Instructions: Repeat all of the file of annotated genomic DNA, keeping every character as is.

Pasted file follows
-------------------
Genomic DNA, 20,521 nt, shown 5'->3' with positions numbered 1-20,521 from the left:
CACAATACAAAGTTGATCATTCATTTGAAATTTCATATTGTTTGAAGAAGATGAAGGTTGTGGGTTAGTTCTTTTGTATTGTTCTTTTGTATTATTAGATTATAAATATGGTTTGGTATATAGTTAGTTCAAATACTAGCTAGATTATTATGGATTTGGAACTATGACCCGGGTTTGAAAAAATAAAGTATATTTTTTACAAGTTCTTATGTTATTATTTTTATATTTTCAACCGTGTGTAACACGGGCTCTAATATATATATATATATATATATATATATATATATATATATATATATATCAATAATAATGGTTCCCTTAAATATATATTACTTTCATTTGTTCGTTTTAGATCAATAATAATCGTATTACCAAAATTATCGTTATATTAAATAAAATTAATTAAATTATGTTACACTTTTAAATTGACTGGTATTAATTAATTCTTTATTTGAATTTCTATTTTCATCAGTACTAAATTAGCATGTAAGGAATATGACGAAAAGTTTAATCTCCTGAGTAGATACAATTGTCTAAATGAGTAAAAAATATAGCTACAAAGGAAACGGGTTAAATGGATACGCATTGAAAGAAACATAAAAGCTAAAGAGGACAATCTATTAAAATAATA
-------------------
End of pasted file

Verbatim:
Genomic DNA, 20,521 nt, shown 5'->3' with positions numbered 1-20,521 from the left:
CACAATACAAAGTTGATCATTCATTTGAAATTTCATATTGTTTGAAGAAGATGAAGGTTGTGGGTTAGTTCTTTTGTATTGTTCTTTTGTATTATTAGATTATAAATATGGTTTGGTATATAGTTAGTTCAAATACTAGCTAGATTATTATGGATTTGGAACTATGACCCGGGTTTGAAAAAATAAAGTATATTTTTTACAAGTTCTTATGTTATTATTTTTATATTTTCAACCGTGTGTAACACGGGCTCTAATATATATATATATATATATATATATATATATATATATATATATATATCAATAATAATGGTTCCCTTAAATATATATTACTTTCATTTGTTCGTTTTAGATCAATAATAATCGTATTACCAAAATTATCGTTATATTAAATAAAATTAATTAAATTATGTTACACTTTTAAATTGACTGGTATTAATTAATTCTTTATTTGAATTTCTATTTTCATCAGTACTAAATTAGCATGTAAGGAATATGACGAAAAGTTTAATCTCCTGAGTAGATACAATTGTCTAAATGAGTAAAAAATATAGCTACAAAGGAAACGGGTTAAATGGATACGCATTGAAAGAAACATAAAAGCTAAAGAGGACAATCTATTAAAATAATA